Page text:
At trial, the uncontroverted evidence presented by VMI confirmed that Capstone had no work, no offices, no assets, no employees and was not conducting any business. The president and an owner of Capstone testified that if a judgment were to be rendered against Capstone, it would be unable to pay any portion of that judgment. VMI also presented certified copies of court documents filed in the owner’s personal bankruptcy proceeding evidencing the trustee’s determination that the owner’s shares in Capstone had zero value.  
Regardless of this evidence of Capstone’s insolvency, the trial court found Capstone to be available for judgment because it had not filed for bankruptcy and remained a party to the lawsuit, where it was pursuing Progressive for the same payment sought by VMI on its unjust enrichment claim. As a result, the trial court dismissed VMI’s unjust enrichment claims against the owners.  The trial court also denied Capstone’s affirmative claims and awarded a $1.7M judgment in favor of Progressive against Capstone.
VMI appealed the trial court’s determination of Capstone’s availability for judgment.  The Eighth District Court of Appeals agreed with VMI, finding that the evidence submitted by VMI demonstrated Capstone’s insolvency and unavailability for judgment. The appellate court further clarified that the lack of a bankruptcy filing “does not end the inquiry into Capstone’s availability for judgment,” because “evidence that a party has filed for bankruptcy is merely some evidence that the party is insolvent . . . . a bankruptcy filing is not conclusive nor is it necessary to find that a contractor is unavailable for judgment.”[4]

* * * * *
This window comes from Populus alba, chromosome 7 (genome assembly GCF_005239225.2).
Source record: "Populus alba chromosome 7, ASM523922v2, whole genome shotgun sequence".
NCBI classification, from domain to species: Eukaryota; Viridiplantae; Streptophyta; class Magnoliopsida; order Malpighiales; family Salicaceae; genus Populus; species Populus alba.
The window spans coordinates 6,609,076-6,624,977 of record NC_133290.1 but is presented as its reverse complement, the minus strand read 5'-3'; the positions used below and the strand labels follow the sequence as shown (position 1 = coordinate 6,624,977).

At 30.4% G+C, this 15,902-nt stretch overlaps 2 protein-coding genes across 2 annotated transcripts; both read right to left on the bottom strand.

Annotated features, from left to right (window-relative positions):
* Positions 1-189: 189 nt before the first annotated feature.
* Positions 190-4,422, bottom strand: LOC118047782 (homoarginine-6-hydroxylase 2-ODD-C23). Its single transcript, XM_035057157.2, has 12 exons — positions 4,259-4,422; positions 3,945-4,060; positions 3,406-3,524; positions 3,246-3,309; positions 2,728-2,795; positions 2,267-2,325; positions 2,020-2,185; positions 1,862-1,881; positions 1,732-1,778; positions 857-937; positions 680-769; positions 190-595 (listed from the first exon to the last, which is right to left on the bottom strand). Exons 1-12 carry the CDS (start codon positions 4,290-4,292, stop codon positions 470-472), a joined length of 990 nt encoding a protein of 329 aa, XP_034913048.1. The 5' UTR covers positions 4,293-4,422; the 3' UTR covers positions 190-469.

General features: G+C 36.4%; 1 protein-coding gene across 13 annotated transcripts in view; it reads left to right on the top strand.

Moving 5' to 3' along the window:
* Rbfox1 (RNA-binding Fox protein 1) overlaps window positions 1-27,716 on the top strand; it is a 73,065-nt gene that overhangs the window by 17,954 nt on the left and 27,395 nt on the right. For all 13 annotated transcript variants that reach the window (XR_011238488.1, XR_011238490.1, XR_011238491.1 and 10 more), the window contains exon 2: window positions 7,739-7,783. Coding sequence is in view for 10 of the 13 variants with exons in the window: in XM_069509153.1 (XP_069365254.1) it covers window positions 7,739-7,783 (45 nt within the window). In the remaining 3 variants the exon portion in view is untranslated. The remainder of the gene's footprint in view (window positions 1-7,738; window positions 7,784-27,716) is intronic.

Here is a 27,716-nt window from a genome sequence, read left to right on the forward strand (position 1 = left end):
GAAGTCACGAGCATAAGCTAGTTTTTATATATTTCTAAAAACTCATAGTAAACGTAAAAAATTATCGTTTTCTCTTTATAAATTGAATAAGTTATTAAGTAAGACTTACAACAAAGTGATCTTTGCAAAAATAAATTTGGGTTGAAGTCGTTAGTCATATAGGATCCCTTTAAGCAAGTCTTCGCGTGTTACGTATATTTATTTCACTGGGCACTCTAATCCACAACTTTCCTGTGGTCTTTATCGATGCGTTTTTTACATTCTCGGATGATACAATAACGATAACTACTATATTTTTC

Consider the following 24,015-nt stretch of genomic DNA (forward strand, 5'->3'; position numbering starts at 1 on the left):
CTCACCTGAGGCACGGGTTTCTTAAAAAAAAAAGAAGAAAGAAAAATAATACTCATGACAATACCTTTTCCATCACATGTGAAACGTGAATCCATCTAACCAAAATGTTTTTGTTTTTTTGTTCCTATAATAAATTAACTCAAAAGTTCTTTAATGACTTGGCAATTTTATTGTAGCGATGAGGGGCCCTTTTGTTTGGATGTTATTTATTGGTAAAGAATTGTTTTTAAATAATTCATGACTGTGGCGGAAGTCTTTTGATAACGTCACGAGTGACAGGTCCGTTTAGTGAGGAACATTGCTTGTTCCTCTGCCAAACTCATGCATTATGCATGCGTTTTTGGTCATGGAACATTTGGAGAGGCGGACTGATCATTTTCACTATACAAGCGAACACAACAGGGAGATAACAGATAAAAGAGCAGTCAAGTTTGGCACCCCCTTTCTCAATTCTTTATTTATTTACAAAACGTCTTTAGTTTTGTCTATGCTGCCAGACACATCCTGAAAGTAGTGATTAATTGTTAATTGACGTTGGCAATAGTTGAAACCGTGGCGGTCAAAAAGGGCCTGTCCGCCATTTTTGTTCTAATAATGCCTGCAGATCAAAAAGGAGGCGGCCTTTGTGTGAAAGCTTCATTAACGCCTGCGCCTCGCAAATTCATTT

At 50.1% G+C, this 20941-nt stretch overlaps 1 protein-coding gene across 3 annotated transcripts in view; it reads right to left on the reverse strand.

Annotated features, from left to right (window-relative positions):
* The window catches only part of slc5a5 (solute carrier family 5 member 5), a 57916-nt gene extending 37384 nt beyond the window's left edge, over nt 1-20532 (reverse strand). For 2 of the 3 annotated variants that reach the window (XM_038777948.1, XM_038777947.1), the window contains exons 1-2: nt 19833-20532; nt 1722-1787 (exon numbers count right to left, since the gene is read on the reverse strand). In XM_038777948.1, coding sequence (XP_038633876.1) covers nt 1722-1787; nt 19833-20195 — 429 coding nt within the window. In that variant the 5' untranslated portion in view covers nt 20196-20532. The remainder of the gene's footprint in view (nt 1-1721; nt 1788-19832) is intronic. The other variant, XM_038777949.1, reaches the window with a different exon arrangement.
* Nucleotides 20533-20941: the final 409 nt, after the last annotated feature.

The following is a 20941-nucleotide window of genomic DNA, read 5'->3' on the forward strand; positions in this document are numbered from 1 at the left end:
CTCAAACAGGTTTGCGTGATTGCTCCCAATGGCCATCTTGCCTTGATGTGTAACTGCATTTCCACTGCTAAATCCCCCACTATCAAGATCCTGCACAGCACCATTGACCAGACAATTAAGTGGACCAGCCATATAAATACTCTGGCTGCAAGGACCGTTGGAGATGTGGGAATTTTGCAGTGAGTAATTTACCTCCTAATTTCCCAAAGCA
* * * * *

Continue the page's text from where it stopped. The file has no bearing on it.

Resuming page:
There is No Risk of Double Recovery
Capstone’s failed affirmative claims, and the judgment rendered against it, solidified its inability to recover payment from the owners, which inherently mooted any issue with its participation in the lawsuit.  The Capstone court also honored the purpose of the “unavailability for judgment” rule - - preventing a double recovery by the subcontractor - - by pointing out that all claims and all issues will be fully resolved at the conclusion of the lawsuit, and res judicata bars further recovery or payment among the parties.
Subcontractor’s Remedies
The Eighth Appellate District’s analysis of the “unavailability for judgment” issue provides much-needed clarity for the potential unjust enrichment remedy.  Obviously, subcontractors also can protect their right to payment with more direct remedies such as timely mechanic’s liens, attested account or payment bond claims (where applicable), but the unjust enrichment remedy provides another valuable tool.
[1] Coyne v. Hodge Constr., Inc., 2004-Ohio 727 (9th Dist.) and Columbus Garage Floor Coating LLC v. Iowa Concrete, LLC, 2022 U.S. Dist. LEXIS 33127 (S.D. Ohio)
[2] Meridien Mktg. Grp. v. J&E Bldg. Grp., Inc., 2011-Ohio-4872 (2nd Dist.) and AP Alts., LLC v. Rosendin Elec., Inc., 2020 U.S. Dist. LEXIS 86502 (N.D. Ohio).
[3] Sterling Contracting, LLC v. Main Event Entertainment, LP, et al., 2022-Ohio-2138 (8th Dist.). 
[4] Co. v. Capstone Constr. Co., 2023-Ohio-3882 (8TH Dist.) at 29-30.

Related professionals

Related practices